Bobrovsky, Vasilevskiy and the reactive-glove Reverse (VH)
InGoal Magazine has been presenting the Reverse-VH (RVH) post-integration technique and its variations since it was popularized by Jonathan Quick during his run to the 2012 Stanley Cup.
Recently, we’ve been noticing a new variation, best demonstrated by Columbus’ Sergei Bobrovsky during the 2nd period of a 2-0 loss to the Tampa Bay Lightning on October 19, 2017:
The sequence begins as a simple power play setup behind the Blue Jackets’ net. Zach Werenski (8) picks up the puck on his forehand, and is challenged by a lone forechecking Lightning forward, Yanni Gourde (37). Werenski decides to drop the puck for teammate Alexander Wennberg (10), but Gourde continues his pursuit, and is successful at creating a turnover.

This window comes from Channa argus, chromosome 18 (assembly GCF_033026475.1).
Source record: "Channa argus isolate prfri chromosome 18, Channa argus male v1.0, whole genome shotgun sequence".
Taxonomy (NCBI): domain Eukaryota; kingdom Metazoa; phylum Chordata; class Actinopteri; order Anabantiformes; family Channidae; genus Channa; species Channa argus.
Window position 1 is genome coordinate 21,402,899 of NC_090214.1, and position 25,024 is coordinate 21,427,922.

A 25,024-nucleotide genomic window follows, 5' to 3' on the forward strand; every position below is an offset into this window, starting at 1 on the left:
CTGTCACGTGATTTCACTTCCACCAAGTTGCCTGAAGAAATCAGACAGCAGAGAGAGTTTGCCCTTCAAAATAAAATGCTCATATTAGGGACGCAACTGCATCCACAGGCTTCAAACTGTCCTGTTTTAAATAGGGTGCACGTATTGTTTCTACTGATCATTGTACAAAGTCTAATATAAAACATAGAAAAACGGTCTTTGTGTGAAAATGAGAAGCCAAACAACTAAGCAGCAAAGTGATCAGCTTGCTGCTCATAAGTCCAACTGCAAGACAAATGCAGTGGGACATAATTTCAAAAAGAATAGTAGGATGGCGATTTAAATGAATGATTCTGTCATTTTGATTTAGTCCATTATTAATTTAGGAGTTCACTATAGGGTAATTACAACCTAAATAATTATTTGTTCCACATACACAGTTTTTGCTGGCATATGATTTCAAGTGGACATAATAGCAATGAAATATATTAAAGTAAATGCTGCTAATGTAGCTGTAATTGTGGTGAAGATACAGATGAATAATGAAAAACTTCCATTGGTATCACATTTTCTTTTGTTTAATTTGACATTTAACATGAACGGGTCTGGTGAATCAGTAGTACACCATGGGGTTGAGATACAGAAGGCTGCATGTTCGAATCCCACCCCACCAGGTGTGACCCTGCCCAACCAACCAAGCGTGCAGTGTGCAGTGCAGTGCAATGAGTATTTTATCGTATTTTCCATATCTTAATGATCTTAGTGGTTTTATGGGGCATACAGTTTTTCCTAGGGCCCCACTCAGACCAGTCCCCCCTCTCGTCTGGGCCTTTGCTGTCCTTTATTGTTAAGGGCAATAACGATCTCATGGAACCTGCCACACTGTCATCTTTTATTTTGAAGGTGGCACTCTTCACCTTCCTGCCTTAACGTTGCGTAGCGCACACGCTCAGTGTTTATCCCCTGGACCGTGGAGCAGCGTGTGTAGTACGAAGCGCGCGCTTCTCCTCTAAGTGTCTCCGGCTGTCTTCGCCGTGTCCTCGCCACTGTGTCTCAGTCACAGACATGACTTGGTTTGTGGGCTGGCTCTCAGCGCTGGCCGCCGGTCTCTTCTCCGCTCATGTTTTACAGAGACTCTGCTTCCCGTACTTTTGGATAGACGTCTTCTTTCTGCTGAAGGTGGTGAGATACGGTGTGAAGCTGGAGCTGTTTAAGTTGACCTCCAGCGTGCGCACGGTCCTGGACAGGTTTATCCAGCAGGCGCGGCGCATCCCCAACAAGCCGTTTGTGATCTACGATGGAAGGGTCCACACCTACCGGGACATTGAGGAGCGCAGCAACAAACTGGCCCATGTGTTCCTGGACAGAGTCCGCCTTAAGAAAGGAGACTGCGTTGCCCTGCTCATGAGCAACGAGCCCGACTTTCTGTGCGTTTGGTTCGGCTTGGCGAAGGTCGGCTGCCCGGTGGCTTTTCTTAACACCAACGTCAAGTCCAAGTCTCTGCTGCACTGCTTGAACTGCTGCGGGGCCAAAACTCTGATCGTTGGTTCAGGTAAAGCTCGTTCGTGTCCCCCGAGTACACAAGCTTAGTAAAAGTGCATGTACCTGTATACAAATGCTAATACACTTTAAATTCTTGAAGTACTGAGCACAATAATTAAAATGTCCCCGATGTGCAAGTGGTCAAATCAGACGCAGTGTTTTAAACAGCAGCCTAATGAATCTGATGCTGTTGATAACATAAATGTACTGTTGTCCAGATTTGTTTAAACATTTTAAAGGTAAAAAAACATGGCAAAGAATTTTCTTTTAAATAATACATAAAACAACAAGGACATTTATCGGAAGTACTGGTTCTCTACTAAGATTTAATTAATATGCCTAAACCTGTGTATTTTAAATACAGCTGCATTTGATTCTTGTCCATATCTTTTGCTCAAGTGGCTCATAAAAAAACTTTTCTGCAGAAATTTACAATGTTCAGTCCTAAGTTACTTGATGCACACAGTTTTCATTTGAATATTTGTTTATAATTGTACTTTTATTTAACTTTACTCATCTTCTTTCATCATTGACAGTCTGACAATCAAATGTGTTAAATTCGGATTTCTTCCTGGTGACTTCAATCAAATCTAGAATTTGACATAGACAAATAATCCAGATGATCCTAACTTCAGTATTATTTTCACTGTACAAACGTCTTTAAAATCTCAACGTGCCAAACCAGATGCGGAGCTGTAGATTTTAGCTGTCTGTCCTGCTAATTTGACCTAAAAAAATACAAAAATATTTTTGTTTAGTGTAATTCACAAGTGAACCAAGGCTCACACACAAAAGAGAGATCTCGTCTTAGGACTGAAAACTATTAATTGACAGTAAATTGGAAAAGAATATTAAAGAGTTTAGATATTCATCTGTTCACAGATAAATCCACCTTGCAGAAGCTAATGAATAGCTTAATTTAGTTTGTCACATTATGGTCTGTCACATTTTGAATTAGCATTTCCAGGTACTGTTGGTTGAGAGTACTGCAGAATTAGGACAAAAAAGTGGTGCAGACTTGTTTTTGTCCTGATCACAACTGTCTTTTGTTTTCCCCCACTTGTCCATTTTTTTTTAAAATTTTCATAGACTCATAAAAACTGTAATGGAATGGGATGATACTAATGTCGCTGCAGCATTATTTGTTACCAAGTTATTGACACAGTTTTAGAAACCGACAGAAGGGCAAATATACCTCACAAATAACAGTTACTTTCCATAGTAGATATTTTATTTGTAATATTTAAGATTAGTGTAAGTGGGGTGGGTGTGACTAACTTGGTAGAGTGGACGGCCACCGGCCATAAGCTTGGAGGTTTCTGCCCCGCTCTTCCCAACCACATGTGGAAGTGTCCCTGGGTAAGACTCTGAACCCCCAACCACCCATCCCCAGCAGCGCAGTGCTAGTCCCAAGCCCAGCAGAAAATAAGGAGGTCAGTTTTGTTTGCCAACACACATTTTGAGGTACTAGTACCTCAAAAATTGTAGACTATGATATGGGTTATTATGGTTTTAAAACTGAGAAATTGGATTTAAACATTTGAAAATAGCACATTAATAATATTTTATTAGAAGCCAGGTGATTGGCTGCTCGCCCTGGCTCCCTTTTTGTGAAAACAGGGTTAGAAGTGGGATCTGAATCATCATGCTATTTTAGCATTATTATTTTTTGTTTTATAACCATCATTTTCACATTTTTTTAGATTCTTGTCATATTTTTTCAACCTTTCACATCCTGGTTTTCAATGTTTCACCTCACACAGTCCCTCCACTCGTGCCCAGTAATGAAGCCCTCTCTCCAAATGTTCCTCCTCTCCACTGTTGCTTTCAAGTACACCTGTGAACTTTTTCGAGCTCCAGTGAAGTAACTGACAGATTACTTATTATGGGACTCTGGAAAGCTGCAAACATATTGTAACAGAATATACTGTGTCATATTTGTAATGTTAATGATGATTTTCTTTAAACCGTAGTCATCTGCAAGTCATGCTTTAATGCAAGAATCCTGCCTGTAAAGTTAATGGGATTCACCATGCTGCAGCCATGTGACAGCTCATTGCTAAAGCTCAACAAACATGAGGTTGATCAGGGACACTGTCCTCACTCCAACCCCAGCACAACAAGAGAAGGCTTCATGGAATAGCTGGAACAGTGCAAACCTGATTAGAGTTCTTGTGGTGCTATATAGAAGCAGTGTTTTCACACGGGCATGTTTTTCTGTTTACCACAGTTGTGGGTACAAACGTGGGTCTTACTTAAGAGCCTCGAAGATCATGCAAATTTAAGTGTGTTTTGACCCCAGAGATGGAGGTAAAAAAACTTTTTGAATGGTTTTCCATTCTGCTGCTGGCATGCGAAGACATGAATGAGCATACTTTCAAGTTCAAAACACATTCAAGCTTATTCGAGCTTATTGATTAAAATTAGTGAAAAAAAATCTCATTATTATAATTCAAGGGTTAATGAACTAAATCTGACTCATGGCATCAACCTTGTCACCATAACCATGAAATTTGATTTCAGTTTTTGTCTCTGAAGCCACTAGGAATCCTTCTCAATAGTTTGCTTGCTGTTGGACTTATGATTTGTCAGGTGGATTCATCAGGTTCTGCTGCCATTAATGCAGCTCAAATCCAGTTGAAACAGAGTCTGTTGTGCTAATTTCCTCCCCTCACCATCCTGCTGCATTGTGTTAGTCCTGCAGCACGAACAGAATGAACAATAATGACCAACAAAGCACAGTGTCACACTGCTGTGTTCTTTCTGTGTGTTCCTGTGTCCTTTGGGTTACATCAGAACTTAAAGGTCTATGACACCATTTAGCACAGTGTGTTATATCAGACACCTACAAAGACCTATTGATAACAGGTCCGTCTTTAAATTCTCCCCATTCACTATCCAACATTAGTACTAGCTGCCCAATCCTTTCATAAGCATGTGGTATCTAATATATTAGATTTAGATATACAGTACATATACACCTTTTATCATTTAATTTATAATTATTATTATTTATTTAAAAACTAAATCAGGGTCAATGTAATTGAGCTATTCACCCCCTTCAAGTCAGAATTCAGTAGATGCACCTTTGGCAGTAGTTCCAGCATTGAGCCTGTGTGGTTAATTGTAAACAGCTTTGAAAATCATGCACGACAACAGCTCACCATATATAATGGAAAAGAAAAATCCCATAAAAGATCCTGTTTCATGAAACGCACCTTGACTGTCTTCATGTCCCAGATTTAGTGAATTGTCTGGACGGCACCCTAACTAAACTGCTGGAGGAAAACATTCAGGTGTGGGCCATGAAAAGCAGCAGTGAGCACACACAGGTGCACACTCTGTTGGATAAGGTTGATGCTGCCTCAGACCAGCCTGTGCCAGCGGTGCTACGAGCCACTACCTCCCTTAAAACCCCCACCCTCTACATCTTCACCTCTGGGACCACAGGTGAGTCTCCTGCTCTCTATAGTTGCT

Gourde takes possession of the puck below the face-off dot and drives the net. A left hand shot, he stickhandles from his backhand to his forehand before attempting to beat Bobrovsky high over his short side left shoulder.
Columbus Blue Jackets goaltending coach Ian Clark was kind enough to send InGoal a note about Bobrovsky’s use of this more reactive version of what Clark calls simply, reverse.
“We use reverse as a ‘post stance’ so, like all stances, we have reactive situations and positional situations,” Clark wrote in a text. “Obviously, distance from the net is a big determining factor on whether we are in a more reactive mode or positional mode. So, yes, we are, at times, reactive in our reverse. Understanding reverse as a ‘post stance’ is the underlying key and understanding that the reverse position is a dynamic position and not a static position would be the second key.”
The vulnerability of the near high corner when a positional reverse is used too often or too prematurely has been well-exploited by NHL shooters. Take, for example, New York’s Jimmy Vesey’s recent tally against Antti Raanta of the Coyotes: